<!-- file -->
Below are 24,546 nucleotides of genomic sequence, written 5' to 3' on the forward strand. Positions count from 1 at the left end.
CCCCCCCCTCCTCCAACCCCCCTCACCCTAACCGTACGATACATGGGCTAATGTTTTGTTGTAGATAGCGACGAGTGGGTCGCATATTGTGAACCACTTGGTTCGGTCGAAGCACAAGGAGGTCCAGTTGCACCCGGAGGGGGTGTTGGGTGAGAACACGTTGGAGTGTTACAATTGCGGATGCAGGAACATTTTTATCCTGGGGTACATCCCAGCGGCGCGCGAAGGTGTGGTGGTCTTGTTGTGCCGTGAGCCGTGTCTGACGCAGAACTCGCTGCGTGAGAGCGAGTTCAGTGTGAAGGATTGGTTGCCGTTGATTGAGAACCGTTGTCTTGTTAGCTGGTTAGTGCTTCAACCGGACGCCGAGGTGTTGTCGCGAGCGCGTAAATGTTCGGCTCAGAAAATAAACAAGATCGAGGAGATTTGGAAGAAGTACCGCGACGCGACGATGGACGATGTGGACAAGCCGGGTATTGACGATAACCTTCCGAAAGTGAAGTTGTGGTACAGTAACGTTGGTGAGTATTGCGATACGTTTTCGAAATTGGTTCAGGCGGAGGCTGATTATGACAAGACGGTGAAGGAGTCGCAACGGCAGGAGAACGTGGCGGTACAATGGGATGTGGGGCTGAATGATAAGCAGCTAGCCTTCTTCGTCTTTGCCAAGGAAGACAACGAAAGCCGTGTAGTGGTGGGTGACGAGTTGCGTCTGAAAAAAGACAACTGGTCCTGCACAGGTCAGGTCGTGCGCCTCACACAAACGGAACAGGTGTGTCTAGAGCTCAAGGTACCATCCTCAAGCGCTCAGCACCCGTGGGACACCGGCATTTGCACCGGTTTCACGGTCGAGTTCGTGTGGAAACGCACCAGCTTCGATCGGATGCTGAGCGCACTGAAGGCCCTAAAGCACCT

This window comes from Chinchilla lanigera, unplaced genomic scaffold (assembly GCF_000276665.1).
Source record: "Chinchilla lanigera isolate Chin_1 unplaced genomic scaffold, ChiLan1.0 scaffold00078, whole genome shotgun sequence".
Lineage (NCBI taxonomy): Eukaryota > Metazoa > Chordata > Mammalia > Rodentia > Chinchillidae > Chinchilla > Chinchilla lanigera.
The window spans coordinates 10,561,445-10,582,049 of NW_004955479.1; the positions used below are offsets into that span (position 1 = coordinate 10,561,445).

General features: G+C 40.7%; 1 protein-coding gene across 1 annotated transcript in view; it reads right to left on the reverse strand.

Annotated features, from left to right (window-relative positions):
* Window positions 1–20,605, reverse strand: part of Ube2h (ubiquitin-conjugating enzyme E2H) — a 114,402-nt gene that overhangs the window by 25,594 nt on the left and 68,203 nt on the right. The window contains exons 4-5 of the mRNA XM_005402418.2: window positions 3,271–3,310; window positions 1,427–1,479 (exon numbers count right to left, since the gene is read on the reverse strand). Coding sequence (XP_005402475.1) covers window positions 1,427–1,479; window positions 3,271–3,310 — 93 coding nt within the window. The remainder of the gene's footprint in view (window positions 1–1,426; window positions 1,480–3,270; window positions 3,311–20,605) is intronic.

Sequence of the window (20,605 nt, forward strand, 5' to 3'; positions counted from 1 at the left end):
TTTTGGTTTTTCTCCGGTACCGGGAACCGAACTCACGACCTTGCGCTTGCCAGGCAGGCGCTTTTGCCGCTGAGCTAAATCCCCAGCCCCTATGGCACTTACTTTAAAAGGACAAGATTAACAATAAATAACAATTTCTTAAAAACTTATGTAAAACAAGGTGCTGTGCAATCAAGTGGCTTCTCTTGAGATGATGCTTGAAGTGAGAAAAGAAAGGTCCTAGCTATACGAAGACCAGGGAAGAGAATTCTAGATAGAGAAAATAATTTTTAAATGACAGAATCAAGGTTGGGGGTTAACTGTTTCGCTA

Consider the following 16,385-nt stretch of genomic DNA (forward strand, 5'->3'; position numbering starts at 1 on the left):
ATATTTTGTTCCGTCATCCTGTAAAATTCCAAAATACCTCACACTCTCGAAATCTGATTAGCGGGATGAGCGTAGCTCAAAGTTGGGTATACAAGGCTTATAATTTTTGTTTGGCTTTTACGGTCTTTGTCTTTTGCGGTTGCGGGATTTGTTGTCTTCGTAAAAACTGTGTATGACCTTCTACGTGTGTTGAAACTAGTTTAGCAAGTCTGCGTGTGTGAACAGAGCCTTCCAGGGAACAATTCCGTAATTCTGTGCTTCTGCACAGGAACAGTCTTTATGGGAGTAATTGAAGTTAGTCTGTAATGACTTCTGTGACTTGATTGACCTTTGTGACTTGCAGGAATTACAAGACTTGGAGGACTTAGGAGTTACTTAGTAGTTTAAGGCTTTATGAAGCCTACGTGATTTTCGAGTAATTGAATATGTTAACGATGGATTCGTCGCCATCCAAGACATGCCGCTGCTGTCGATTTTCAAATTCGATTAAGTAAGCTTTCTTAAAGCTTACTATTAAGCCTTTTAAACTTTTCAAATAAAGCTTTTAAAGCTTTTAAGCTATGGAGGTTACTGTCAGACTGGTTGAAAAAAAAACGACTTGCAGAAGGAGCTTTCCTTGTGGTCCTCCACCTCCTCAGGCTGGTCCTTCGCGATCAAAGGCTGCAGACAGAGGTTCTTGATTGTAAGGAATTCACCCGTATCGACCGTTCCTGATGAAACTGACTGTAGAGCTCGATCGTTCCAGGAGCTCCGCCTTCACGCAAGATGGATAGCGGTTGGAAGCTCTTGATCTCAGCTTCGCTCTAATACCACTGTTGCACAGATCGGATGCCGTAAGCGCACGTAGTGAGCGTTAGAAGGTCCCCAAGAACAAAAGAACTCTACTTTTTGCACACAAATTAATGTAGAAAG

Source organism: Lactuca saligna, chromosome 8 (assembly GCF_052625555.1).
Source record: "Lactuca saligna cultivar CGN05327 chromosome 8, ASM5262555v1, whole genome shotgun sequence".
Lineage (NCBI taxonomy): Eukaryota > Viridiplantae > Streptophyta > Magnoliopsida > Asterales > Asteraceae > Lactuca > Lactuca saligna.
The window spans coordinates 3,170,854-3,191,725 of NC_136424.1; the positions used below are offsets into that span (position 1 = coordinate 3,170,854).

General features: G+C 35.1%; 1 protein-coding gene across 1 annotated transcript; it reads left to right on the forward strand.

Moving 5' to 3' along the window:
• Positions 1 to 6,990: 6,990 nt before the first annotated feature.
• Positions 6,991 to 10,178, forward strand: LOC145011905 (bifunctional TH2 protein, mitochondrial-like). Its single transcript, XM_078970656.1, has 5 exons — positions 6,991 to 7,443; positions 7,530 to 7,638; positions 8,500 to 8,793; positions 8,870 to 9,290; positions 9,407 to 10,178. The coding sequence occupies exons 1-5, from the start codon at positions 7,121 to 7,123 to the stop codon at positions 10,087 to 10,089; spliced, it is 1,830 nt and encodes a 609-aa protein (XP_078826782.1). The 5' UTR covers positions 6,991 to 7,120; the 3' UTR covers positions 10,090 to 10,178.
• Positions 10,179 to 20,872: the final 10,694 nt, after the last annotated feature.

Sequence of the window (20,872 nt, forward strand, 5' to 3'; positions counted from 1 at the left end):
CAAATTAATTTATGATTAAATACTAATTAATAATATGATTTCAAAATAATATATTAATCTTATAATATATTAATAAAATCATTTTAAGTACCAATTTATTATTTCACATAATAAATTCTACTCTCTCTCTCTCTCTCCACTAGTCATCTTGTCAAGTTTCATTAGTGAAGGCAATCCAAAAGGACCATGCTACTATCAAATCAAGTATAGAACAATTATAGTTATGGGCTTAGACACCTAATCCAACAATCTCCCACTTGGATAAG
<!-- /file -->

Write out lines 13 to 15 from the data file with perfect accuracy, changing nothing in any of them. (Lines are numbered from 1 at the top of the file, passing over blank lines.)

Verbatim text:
ATATTTTGTTCCGTCATCCTGTAAAATTCCAAAATACCTCACACTCTCGAAATCTGATTAGCGGGATGAGCGTAGCTCAAAGTTGGGTATACAAGGCTTATAATTTTTGTTTGGCTTTTACGGTCTTTGTCTTTTGCGGTTGCGGGATTTGTTGTCTTCGTAAAAACTGTGTATGACCTTCTACGTGTGTTGAAACTAGTTTAGCAAGTCTGCGTGTGTGAACAGAGCCTTCCAGGGAACAATTCCGTAATTCTGTGCTTCTGCACAGGAACAGTCTTTATGGGAGTAATTGAAGTTAGTCTGTAATGACTTCTGTGACTTGATTGACCTTTGTGACTTGCAGGAATTACAAGACTTGGAGGACTTAGGAGTTACTTAGTAGTTTAAGGCTTTATGAAGCCTACGTGATTTTCGAGTAATTGAATATGTTAACGATGGATTCGTCGCCATCCAAGACATGCCGCTGCTGTCGATTTTCAAATTCGATTAAGTAAGCTTTCTTAAAGCTTACTATTAAGCCTTTTAAACTTTTCAAATAAAGCTTTTAAAGCTTTTAAGCTATGGAGGTTACTGTCAGACTGGTTGAAAAAAAAACGACTTGCAGAAGGAGCTTTCCTTGTGGTCCTCCACCTCCTCAGGCTGGTCCTTCGCGATCAAAGGCTGCAGACAGAGGTTCTTGATTGTAAGGAATTCACCCGTATCGACCGTTCCTGATGAAACTGACTGTAGAGCTCGATCGTTCCAGGAGCTCCGCCTTCACGCAAGATGGATAGCGGTTGGAAGCTCTTGATCTCAGCTTCGCTCTAATACCACTGTTGCACAGATCGGATGCCGTAAGCGCACGTAGTGAGCGTTAGAAGGTCCCCAAGAACAAAAGAACTCTACTTTTTGCACACAAATTAATGTAGAAAG

Source organism: Lactuca saligna, chromosome 8 (assembly GCF_052625555.1).
Source record: "Lactuca saligna cultivar CGN05327 chromosome 8, ASM5262555v1, whole genome shotgun sequence".